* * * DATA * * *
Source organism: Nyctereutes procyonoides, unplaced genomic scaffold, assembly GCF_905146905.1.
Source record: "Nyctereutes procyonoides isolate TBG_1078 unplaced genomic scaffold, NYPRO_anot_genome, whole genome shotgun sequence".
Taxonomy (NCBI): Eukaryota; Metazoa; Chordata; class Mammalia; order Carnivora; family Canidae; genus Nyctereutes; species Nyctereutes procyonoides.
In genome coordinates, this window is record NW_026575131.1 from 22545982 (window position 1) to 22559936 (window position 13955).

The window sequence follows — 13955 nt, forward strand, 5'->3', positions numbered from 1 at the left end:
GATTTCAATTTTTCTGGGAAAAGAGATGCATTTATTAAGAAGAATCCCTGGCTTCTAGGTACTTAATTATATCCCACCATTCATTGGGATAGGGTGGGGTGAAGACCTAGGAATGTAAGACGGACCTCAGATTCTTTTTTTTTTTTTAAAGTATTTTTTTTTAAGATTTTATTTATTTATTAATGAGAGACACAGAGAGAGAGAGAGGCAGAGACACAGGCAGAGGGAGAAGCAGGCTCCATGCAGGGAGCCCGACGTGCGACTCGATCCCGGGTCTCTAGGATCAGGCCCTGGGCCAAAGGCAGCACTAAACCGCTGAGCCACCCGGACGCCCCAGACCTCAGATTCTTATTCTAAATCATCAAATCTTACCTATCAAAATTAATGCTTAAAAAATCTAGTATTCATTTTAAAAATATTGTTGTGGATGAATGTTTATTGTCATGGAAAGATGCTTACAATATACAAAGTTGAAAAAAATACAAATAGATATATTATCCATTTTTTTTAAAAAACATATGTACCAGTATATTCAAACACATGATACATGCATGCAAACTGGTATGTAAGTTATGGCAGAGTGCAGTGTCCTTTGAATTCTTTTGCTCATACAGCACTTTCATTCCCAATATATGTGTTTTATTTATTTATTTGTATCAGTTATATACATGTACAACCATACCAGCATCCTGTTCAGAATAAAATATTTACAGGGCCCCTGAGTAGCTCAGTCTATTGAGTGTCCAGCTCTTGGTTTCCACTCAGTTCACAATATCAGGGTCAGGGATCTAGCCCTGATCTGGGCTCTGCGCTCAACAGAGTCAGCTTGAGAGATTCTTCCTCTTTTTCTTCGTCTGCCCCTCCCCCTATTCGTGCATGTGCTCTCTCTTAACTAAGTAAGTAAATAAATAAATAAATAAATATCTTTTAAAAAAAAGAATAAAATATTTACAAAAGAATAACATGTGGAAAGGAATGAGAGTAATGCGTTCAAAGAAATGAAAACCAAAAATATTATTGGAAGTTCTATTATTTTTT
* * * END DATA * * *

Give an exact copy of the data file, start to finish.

Source organism: Nyctereutes procyonoides, unplaced genomic scaffold, assembly GCF_905146905.1.
Source record: "Nyctereutes procyonoides isolate TBG_1078 unplaced genomic scaffold, NYPRO_anot_genome, whole genome shotgun sequence".
Taxonomy (NCBI): Eukaryota; Metazoa; Chordata; class Mammalia; order Carnivora; family Canidae; genus Nyctereutes; species Nyctereutes procyonoides.
In genome coordinates, this window is record NW_026575131.1 from 22545982 (window position 1) to 22559936 (window position 13955).

The window sequence follows — 13955 nt, forward strand, 5'->3', positions numbered from 1 at the left end:
GATTTCAATTTTTCTGGGAAAAGAGATGCATTTATTAAGAAGAATCCCTGGCTTCTAGGTACTTAATTATATCCCACCATTCATTGGGATAGGGTGGGGTGAAGACCTAGGAATGTAAGACGGACCTCAGATTCTTTTTTTTTTTTTAAAGTATTTTTTTTTAAGATTTTATTTATTTATTAATGAGAGACACAGAGAGAGAGAGAGGCAGAGACACAGGCAGAGGGAGAAGCAGGCTCCATGCAGGGAGCCCGACGTGCGACTCGATCCCGGGTCTCTAGGATCAGGCCCTGGGCCAAAGGCAGCACTAAACCGCTGAGCCACCCGGACGCCCCAGACCTCAGATTCTTATTCTAAATCATCAAATCTTACCTATCAAAATTAATGCTTAAAAAATCTAGTATTCATTTTAAAAATATTGTTGTGGATGAATGTTTATTGTCATGGAAAGATGCTTACAATATACAAAGTTGAAAAAAATACAAATAGATATATTATCCATTTTTTTTAAAAAACATATGTACCAGTATATTCAAACACATGATACATGCATGCAAACTGGTATGTAAGTTATGGCAGAGTGCAGTGTCCTTTGAATTCTTTTGCTCATACAGCACTTTCATTCCCAATATATGTGTTTTATTTATTTATTTGTATCAGTTATATACATGTACAACCATACCAGCATCCTGTTCAGAATAAAATATTTACAGGGCCCCTGAGTAGCTCAGTCTATTGAGTGTCCAGCTCTTGGTTTCCACTCAGTTCACAATATCAGGGTCAGGGATCTAGCCCTGATCTGGGCTCTGCGCTCAACAGAGTCAGCTTGAGAGATTCTTCCTCTTTTTCTTCGTCTGCCCCTCCCCCTATTCGTGCATGTGCTCTCTCTTAACTAAGTAAGTAAATAAATAAATAAATAAATATCTTTTAAAAAAAAGAATAAAATATTTACAAAAGAATAACATGTGGAAAGGAATGAGAGTAATGCGTTCAAAGAAATGAAAACCAAAAATATTATTGGAAGTTCTATTATTTTTT